Materials and Methods

Chemicals

Melamine (C3H6N6), urea [CO(NH2)2], sub-stoichiometric titanium oxide (Ti4O7), sodium hypophosphite (NaH2PO2), sodium sulfate (Na2SO4), isopropanol [IPA, (CH3)2CHOH], ethylenediaminetetraacetic acid disodium salt (C10H14N2Na2O8), sodium hydroxide (NaOH), and sulfuric acid (H2SO4) were provided by Sinopharm Chemical Reagent Co., Ltd. (Beijing, China). 5,5-dimethylpyrroline-N-oxide (DMPO) was bought from Dojindo Co., Ltd. (Shanghai, China). The entire chemical reagents were analytical grade and all solutions were prepared using Milli-Q water (Millipore, 18.2 MΩ cm).

Synthesis of g-C3N4 Materials

The g-C3N4 materials were prepared using a liquid-based growth method (Sun et al., 2018). In a typical process, the mixture of melamine and urea (molar ratio = 1:1) was dissolved with 50 mL deionized water and then vigorously stirred for 1 h at room temperature. After that, the mixture suspension was centrifuged at 7,500 r/min for 15 min, and then dried at 60°C for 24 h under the vacuum to obtain the white powder. After that, the prepared white powders were further grinded into smaller powders in a mortar and placed in a muffle furnace. The powders were then annealed at 550°C in a muffle furnace for 4 h in static air at a ramp rate of 2.5°C min−1. The resulting yellow products were collected for further usage.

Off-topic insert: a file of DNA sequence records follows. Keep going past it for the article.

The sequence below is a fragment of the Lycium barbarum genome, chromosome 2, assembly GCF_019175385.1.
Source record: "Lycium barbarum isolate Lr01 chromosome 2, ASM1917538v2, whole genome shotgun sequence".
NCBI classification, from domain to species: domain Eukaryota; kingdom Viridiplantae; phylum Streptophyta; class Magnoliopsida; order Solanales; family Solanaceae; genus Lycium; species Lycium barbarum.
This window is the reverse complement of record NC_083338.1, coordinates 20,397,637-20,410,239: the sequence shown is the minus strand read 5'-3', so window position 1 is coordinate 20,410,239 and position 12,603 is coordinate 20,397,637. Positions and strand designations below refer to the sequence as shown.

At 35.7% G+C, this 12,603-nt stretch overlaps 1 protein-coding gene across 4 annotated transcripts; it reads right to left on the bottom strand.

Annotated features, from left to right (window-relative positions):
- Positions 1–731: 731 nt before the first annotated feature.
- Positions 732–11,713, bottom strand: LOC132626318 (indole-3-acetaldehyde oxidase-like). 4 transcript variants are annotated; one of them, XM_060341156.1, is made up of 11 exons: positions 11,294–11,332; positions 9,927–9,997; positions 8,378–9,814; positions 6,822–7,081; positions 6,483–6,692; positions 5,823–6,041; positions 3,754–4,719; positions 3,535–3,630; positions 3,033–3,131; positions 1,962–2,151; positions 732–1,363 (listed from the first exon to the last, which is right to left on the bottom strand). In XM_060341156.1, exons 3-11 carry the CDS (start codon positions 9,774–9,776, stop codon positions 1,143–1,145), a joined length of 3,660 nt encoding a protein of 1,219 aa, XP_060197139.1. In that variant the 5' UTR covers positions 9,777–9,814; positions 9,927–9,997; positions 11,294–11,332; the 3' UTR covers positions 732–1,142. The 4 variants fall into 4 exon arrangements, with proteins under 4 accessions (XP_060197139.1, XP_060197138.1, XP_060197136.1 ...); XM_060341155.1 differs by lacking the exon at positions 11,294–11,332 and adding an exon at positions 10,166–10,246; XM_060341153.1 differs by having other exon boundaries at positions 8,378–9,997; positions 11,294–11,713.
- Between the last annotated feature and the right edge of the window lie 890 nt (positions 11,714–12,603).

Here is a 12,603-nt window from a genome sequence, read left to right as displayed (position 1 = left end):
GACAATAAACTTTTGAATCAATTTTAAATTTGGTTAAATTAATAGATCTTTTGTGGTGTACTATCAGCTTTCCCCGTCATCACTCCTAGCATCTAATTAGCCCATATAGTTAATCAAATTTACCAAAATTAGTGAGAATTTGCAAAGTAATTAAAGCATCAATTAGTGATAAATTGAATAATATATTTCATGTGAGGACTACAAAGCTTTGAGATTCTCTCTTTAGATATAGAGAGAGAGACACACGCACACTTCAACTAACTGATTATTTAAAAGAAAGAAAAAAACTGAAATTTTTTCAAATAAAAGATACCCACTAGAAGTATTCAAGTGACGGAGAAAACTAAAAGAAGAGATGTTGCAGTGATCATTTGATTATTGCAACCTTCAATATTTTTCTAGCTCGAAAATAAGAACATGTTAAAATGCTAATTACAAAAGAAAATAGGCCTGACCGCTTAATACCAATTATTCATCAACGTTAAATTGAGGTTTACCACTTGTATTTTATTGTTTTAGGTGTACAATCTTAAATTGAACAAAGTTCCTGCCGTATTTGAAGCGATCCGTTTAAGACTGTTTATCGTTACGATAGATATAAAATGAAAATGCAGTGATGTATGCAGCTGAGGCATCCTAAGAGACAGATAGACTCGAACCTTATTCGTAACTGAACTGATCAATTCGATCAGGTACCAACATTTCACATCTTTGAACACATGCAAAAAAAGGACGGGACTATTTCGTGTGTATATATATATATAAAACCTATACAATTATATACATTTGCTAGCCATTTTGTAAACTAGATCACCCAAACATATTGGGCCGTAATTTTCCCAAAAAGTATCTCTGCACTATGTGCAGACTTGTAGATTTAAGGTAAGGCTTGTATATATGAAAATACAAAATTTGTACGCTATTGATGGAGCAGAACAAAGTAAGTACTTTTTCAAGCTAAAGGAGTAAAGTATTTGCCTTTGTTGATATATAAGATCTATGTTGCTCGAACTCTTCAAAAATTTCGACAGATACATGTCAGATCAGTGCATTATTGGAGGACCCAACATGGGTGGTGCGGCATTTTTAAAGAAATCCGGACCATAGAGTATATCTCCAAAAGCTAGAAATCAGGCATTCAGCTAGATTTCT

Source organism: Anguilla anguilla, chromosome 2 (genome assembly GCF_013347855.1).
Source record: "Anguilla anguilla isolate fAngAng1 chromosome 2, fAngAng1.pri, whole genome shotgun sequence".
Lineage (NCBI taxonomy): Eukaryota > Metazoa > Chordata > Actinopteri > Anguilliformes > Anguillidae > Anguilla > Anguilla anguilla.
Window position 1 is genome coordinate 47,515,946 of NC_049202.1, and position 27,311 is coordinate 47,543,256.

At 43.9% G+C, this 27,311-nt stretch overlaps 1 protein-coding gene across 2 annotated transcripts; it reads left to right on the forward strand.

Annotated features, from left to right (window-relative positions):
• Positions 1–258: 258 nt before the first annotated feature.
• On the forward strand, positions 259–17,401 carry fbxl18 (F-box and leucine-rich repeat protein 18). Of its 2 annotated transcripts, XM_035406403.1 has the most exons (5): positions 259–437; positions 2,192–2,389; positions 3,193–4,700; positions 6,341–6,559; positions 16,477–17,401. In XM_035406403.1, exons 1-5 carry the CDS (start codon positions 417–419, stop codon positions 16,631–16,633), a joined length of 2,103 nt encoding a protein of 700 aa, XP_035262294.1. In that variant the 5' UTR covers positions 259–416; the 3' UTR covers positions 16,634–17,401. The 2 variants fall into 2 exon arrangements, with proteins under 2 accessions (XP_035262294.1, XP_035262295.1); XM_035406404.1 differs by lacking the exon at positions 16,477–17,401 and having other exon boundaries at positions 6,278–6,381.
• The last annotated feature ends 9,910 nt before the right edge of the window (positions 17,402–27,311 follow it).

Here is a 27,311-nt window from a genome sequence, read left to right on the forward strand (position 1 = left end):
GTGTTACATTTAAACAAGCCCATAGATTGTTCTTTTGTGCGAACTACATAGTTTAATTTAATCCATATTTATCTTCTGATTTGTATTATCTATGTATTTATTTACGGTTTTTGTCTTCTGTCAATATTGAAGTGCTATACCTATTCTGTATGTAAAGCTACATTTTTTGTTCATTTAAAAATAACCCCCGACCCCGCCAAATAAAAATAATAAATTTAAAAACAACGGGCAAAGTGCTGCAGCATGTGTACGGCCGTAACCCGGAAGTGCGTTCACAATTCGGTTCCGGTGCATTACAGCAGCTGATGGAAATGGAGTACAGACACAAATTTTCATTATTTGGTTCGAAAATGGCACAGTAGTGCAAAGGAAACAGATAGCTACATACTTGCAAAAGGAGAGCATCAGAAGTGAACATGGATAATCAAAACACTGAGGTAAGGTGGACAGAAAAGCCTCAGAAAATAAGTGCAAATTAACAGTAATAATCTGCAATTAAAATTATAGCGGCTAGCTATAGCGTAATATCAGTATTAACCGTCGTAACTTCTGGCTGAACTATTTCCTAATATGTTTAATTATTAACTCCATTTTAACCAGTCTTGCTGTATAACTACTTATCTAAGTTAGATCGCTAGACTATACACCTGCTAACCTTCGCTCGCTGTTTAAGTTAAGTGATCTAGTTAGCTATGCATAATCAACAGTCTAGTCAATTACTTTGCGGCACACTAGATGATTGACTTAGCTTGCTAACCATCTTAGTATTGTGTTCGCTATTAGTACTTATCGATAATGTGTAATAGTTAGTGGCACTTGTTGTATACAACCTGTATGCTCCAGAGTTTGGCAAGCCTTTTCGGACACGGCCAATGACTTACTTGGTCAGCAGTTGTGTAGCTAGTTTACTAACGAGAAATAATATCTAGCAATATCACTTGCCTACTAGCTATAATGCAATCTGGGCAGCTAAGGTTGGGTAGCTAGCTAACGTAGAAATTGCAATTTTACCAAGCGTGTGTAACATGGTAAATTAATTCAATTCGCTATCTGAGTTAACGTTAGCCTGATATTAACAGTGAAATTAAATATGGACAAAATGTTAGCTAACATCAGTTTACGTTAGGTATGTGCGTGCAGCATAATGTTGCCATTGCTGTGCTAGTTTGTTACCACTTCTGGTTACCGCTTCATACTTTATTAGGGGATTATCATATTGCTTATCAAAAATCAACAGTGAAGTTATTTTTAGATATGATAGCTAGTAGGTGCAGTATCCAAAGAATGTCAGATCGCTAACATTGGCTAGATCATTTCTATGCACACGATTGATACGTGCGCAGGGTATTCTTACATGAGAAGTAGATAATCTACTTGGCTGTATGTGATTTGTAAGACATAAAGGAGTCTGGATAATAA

Preparation of Ti4O7/g-C3N4 Photocatalysts

The preparation procedure of Ti4O7/g-C3N4 photocatalysts was shown below: g-C3N4 powder (2.0 g) and Ti4O7 (1.0 g) were dispersed into 100 mL NaOH (0.1 mol/L) by ultrasonication for 0.5 h. Subsequently, the mixed liquor was transferred to reaction still and then annealed in different temperatures (100 and 160°C) for 20 h. After that, the obtained precipitates were collected by centrifugation and washed with distilled water, and then dried at 60°C for 12 h. Samples fabricated at different annealing temperatures were noted as 100-Ti4O7/g-C3N4 (fabricated at 100°C) and 160-Ti4O7/g-C3N4 (fabricated at 160°C), respectively.

Samples Characterization